Cost-shifting to employees, consolidating plan choices, emphasizing account-based plans and requiring employees to do more to receive incentives are key themes outlined in the 2011 Towers Watson Health Care Trend Survey.

"Unlike the last few years when many employees saw significant increases in co-payments, deductibles and coinsurance, 2012 looks like a year when we will start to see costs go up primarily via increased premium contributions, with a higher proportion of the increase being borne by families," says Randall Abbott, senior health care consultant at Towers Watson. "Employers are becoming increasingly focused on raising the cost for dependents to capture the added expense and to encourage working spouses to shift to their own employer's plan. We also expect more use of spousal surcharges when they fail to do so."

According to the survey, the annual cost of medical and pharmacy coverage will increase to $11,204 per employee for active coverage in 2012, an increase of 5.9%.

Roughly two-thirds of employees (66%) will increase employees' share-of-premium contributions for single-only coverage for 2012, and 73% will increase them for dependent coverage.

Employers continue to consolidate plan choices and are adopting account-based plans at a rapid rate, with 57% of large employers expecting to offer this option.

Incentives to participate in wellness programs, or awards to complete a personal health risk assessment or biometric screening, continue to be popular but employees will need to do more to get the same level of incentive rewards.

The survey also found that while employer health care costs will rise at a noticeably lower rate during 2012 compared with 2011 (5.9% vs. 7.6%, respectively), the majority of employers (88%) are planning to take steps to control their costs and avoid the impact of health care reform's excise tax. (Under the Patient Protection and Affordable Care Act, the federal government will impose an excise tax of 40% on insurers of employer-sponsored health plans, including self-insured employers, with an aggregate value of more than $10,200 for individual coverage and $27,500 for family coverage.)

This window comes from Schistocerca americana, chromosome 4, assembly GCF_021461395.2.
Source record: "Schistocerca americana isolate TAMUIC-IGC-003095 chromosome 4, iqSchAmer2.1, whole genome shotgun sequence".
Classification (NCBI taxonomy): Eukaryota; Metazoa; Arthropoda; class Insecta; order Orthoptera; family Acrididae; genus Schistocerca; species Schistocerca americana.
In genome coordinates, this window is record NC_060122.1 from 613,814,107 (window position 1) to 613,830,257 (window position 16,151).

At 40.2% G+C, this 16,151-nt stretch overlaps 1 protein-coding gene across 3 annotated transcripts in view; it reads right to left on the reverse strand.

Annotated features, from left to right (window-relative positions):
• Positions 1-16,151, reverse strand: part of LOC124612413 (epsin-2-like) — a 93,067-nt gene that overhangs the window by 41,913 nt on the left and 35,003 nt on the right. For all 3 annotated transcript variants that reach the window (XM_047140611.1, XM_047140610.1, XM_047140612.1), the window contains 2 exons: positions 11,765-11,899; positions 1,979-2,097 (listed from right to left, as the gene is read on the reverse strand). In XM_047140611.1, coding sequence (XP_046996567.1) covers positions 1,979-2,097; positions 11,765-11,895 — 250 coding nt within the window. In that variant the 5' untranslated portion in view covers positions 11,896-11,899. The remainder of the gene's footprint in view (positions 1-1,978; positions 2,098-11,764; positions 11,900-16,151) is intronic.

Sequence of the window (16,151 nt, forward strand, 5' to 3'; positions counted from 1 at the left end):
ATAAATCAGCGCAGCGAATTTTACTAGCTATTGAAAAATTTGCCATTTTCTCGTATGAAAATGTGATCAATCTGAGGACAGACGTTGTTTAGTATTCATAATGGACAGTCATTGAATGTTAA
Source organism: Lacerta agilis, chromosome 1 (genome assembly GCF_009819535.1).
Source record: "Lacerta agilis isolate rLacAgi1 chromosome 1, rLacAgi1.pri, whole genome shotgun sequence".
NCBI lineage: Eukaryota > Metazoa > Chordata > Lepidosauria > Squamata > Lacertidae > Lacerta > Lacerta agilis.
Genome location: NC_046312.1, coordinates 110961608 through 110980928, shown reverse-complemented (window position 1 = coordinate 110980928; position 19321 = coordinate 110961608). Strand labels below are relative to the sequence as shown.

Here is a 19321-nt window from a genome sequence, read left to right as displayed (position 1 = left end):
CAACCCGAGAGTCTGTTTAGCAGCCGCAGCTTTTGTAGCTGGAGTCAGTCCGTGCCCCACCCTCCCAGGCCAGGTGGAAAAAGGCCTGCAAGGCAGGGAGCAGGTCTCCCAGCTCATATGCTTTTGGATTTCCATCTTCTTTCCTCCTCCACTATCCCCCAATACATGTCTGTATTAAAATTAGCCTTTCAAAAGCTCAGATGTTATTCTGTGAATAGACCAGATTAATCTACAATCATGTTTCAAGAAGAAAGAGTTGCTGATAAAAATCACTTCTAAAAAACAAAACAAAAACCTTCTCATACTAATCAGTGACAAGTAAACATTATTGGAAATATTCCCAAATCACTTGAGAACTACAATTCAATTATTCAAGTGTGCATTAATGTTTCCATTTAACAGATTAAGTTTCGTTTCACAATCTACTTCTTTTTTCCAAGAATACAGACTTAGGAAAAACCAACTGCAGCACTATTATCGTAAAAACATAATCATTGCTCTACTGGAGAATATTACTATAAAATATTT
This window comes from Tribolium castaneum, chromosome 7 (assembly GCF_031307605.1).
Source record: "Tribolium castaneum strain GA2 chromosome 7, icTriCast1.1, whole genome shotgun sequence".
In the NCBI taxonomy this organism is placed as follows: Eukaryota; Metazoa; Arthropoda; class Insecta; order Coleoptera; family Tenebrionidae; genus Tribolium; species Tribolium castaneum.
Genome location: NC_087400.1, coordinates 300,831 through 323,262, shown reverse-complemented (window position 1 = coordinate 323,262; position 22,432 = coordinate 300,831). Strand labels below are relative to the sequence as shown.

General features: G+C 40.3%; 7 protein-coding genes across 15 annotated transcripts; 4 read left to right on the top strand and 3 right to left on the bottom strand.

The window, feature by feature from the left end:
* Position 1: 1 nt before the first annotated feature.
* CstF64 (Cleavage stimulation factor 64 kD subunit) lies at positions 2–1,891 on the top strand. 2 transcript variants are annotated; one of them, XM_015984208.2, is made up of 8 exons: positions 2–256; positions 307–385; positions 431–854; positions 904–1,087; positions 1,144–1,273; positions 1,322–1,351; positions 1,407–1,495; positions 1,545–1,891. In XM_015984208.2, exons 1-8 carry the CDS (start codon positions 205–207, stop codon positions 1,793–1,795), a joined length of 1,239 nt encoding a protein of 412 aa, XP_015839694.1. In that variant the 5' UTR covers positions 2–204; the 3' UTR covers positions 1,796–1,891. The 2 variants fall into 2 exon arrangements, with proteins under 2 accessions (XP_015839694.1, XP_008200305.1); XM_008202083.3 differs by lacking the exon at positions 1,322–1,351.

Almost half (45%) will rethink their long-term health care strategy during 2012, says the survey, and many are uncertain how they will respond to the implications of state-based insurance exchanges in 2014.

By 2013 or 2014, according to the survey, many employers are considering significantly reducing their subsidization of coverage for spouses and dependents (23%) and using spousal waivers and surcharges when other coverage is available (19%).

Other findings from the survey include:

* More than half (57%) of employers are considering rewarding or penalizing their employees based on biometric outcomes, compared to 8% today.

* Seven out of 10 employers (70%) expect to lose grandfathered status by 2012.

* More than four-in-10 employers (44%) currently use, or are considering using, social media tools to influence employee health and well-being.

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